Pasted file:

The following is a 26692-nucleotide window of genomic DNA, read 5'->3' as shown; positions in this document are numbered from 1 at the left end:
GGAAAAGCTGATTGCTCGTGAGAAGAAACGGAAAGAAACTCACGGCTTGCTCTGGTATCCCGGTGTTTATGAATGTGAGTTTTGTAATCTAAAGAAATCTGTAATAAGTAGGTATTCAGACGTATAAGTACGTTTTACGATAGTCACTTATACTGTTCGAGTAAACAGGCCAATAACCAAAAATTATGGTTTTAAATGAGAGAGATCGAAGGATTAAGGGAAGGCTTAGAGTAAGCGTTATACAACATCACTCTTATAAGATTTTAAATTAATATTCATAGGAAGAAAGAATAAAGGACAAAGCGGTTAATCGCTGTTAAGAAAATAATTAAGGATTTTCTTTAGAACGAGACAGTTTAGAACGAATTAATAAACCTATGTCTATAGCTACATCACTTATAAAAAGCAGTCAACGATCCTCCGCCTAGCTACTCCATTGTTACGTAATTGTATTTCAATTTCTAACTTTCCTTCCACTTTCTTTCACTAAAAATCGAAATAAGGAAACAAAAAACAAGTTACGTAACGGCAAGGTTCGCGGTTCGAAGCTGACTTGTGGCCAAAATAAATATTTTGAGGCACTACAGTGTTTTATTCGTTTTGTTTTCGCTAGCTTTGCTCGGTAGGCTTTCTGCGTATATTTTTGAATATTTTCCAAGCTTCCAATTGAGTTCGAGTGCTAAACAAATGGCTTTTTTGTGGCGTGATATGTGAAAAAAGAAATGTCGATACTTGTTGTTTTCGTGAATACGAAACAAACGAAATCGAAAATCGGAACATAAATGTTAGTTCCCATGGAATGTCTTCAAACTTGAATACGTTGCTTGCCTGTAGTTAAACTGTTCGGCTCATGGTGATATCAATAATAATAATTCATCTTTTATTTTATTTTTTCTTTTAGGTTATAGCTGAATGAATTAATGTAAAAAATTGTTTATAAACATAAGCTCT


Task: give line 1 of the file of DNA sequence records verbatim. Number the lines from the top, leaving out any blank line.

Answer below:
The following is a 26692-nucleotide window of genomic DNA, read 5'->3' as shown; positions in this document are numbered from 1 at the left end: